Oorsprong, verleden en toekomst van onze huisdieren

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Oorsprong, verleden en toekomst van onze huisdieren
Relation Human-Animal in
Historical Perspective
E. Decuypere
20/5/2014
Motivation in the past:
increased animal production and productivity
New signal:
“cheap and safe food but not at any cost”
concern/threatening by the public:
 nature of food; food safety?
 are the new (bio)technologies applicable to man?
 animal welfare?
 predominance of economics?
After World War II




production
efficiency of production
stock or herd size, farm dimension
specialisation, mechanisation
Reaction on industrialisation, specialisation and mechanisation
From animal-machine
Animals as living and sensible beings
Utilitarian approach of animal welfare
Pathocentrism: animal liberation (1975, P. Singer)
Zoocentrism (T. Regan)
condemnation / rejection of animal husbandry or any
instrumental use of animals in its most extreme form
Human ~ Animal relation in the Middle Ages
in Europe
Animals:
- part of the living environment of man (food, energy, mobility)
- part of the town image (St. Anthony and his pig)
- referring to a higher reality, to the divine:
“The nature of things”
“The book of divine works”
“Book about the nature of things”
Peter Damianus (1072)
H. Van Bingen (1179)
Thomas van Cantimpré (1240)
translated by J. Van Maerlant (± 1270)
“Adam geeft de dieren een naam”
– Bestiarium, Engeland (ca 1200)
Uit ‘De papegaai van de paus. Mens en
dier in de Middeleeuwen’ van Raymond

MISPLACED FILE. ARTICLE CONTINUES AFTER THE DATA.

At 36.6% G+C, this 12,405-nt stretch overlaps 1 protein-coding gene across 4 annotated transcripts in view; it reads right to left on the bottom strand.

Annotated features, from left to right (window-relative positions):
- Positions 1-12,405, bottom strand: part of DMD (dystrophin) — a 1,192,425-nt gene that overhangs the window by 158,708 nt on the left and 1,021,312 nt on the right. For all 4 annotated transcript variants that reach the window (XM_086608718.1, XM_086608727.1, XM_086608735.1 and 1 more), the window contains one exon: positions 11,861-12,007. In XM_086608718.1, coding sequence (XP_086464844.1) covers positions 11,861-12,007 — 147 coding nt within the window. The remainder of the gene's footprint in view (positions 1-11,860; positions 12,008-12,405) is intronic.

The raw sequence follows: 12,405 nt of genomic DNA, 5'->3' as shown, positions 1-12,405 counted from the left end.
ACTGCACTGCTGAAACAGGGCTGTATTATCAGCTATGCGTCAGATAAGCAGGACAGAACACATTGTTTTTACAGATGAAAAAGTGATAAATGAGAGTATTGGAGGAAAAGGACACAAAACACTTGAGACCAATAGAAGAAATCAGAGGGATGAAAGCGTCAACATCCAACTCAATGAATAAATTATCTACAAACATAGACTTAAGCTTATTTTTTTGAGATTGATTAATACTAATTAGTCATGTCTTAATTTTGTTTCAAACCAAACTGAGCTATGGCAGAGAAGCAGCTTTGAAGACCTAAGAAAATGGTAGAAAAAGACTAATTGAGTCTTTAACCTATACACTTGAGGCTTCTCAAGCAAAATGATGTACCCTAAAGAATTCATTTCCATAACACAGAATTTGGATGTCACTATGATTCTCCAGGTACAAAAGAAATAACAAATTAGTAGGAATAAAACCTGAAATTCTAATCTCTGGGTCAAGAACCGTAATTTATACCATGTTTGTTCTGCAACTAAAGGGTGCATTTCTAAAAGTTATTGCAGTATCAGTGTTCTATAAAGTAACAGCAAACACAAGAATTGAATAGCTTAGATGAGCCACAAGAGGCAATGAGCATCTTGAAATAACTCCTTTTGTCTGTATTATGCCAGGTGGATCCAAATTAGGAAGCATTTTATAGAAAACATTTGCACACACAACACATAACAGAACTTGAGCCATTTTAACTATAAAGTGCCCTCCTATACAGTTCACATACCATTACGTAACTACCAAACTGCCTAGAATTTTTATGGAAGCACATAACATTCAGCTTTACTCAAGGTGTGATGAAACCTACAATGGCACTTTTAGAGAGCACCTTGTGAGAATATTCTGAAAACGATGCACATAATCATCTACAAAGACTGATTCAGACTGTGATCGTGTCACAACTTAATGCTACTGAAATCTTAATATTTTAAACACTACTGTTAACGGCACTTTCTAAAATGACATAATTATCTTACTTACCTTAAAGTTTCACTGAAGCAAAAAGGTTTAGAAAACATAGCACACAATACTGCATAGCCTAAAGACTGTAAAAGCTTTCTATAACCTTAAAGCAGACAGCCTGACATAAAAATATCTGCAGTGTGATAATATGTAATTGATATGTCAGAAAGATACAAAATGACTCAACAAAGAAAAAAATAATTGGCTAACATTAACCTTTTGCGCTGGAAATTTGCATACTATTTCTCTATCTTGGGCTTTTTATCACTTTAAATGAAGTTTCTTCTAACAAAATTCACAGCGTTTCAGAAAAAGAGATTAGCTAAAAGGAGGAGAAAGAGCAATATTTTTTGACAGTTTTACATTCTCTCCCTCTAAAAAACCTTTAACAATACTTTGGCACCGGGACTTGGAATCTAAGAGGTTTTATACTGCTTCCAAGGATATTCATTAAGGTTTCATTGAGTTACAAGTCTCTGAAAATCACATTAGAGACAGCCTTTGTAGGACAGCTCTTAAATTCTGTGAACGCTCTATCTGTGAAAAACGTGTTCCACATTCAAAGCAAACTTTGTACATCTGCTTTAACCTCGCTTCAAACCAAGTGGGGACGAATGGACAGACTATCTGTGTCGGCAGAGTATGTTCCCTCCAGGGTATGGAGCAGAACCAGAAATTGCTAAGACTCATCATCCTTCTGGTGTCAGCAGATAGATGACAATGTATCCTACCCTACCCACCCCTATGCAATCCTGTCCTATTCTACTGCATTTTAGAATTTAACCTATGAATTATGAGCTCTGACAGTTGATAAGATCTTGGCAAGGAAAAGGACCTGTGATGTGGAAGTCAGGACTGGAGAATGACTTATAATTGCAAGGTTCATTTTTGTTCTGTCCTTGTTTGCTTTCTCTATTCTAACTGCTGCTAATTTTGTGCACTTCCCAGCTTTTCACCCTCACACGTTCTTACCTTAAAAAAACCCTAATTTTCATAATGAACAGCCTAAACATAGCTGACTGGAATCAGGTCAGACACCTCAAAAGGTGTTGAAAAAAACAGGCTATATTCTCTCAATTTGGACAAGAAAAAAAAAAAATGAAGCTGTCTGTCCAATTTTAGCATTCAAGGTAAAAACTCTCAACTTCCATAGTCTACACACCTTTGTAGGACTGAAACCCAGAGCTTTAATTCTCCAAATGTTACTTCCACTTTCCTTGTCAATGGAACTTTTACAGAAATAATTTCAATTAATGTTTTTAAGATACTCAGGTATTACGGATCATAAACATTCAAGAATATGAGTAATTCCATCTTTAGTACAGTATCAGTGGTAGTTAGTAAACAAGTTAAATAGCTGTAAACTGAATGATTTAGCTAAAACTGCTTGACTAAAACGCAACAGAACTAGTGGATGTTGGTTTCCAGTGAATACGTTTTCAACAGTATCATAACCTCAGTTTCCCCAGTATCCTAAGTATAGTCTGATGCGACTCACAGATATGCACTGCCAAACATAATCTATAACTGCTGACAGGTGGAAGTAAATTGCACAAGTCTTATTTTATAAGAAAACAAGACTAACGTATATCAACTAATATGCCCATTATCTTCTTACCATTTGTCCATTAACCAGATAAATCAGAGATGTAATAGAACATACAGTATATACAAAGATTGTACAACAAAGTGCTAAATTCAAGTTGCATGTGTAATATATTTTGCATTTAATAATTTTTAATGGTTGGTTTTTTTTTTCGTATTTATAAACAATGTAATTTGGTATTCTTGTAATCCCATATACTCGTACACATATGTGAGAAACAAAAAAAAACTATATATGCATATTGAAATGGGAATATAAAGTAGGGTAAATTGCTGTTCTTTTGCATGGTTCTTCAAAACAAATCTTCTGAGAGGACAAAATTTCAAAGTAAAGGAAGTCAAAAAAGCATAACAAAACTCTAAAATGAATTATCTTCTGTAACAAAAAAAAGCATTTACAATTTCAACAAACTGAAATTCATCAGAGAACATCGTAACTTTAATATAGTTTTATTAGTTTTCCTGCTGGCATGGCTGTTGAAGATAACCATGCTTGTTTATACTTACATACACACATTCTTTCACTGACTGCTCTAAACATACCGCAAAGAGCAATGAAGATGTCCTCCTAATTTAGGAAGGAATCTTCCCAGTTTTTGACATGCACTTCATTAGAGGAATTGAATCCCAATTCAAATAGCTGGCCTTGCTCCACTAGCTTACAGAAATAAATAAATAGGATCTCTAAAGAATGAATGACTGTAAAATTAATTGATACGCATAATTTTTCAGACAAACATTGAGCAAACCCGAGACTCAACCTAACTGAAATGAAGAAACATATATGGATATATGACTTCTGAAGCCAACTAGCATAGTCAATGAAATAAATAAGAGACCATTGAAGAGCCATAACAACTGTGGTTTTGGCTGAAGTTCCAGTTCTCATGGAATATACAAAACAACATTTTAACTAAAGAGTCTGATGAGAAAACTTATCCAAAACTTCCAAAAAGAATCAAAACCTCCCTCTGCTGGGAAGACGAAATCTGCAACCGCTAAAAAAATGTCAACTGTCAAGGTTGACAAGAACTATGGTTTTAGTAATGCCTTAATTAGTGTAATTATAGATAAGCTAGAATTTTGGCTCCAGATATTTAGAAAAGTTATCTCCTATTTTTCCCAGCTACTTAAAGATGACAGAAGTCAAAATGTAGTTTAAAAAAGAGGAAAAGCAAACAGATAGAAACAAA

van Uytven
The human:
“Coninc es der creaturen” from the tale of the biblic creation story
―› antropocentrism
However man and animals belong to the same and unique creation (Carmina
cante brigiensia (11th century), Dirk van Assenede (13th century), E.
Deschamps (15th century))
↓
antropomorfism
↓
animal before court
Reaction by Th. Van Aquino (1274) and his argumentation later used by
Bartholomeus Anglicus, R. Bacon (1294) and later also by Descartes
―› mechanistic view on animals: “les animaux machines”
Relative values between animals and between
man and animals
“Weergelden”
Kingdom of the Franks (ca 630) England (ca 1000)
(in shillings)
(in pennies)
pregnant woman
bishop
priester
deacon
monk
falcon
horse
mare
ox
cow
700
300
200
100
50
12
7
3
2
1
man
horse
mare
ox
cow
sheep
pig
goat
240
360
240
30
24
12
8
2
Prices of animals in Antwerp (in flemish “groot”)
1375 – 1400
1451 – 1452
heron
7
sheep (ram) 32
pig
62
riding horse 918
ox
1080
parade horse 1500 – 2000
goose
sheep
lean pig
fattening pig
cow
ox
6
11
34
93
100 – 200
471
daily wage
daily wage
8
7–9
Involvement of man in the Middle Ages with
animal world
•
•
•
•
•
•
family names
place names
signboard
weaponry and emblems
flags
nicknames
Antropomorphic interpretation of animal behaviour
↓
“Reynaert” stories (picaresque novels) all over Europe are related to:
“Ysengrimus” of master Nivardus (1149) and “Roman de Renard” of
Peter Van Saint-Claud (1175)
“De duivelse streken van de vos”
– Bestiarium, Engeland (ca 1230)
Uit ‘De papegaai van de paus. Mens
en dier in de Middeleeuwen’ van
Raymond van Uytven
“Dieren op de hoeve” – Vergilius,
Georgica, Brugge (1473)
Uit ‘De papegaai van de paus. Mens
en dier in de Middeleeuwen’ van